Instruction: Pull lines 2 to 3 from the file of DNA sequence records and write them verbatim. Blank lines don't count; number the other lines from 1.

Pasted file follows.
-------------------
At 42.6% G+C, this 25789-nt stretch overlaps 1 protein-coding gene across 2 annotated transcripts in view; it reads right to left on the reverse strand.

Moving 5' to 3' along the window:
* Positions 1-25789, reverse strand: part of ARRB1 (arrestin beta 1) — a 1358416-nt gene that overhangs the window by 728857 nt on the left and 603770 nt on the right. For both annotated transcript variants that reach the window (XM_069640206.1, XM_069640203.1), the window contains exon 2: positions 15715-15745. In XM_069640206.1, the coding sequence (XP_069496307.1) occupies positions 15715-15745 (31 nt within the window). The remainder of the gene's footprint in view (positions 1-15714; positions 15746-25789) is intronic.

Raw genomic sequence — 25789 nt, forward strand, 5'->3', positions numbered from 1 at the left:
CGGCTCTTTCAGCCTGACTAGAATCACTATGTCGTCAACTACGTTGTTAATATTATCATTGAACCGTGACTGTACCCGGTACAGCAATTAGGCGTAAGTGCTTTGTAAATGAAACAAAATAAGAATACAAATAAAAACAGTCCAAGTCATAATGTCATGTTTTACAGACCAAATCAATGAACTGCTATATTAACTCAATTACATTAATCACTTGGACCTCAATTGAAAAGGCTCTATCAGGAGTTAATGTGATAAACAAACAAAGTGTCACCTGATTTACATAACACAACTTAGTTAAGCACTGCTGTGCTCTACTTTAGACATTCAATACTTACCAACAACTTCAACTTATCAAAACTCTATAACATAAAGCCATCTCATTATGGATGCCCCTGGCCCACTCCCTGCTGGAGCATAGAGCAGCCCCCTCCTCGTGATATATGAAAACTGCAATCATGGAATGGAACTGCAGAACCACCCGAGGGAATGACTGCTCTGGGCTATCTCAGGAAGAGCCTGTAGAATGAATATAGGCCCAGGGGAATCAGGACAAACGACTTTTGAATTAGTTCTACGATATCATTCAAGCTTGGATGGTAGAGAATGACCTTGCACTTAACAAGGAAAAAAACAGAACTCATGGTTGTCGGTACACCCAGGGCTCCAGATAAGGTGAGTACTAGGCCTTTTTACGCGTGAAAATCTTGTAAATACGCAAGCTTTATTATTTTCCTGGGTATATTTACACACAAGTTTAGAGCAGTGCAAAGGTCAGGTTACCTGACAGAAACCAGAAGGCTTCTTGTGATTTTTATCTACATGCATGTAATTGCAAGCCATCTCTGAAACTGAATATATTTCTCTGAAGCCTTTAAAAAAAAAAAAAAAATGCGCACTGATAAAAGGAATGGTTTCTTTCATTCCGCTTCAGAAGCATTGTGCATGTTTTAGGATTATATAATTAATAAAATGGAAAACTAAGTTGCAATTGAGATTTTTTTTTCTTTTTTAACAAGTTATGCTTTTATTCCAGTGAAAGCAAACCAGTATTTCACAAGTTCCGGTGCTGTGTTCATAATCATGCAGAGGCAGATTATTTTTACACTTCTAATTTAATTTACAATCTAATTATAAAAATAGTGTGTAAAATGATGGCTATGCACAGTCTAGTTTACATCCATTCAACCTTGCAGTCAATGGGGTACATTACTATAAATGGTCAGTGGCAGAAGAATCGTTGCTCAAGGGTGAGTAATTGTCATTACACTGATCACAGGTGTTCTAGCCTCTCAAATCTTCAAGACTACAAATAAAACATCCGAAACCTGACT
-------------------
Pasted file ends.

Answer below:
Moving 5' to 3' along the window:
* Positions 1-25789, reverse strand: part of ARRB1 (arrestin beta 1) — a 1358416-nt gene that overhangs the window by 728857 nt on the left and 603770 nt on the right. For both annotated transcript variants that reach the window (XM_069640206.1, XM_069640203.1), the window contains exon 2: positions 15715-15745. In XM_069640206.1, the coding sequence (XP_069496307.1) occupies positions 15715-15745 (31 nt within the window). The remainder of the gene's footprint in view (positions 1-15714; positions 15746-25789) is intronic.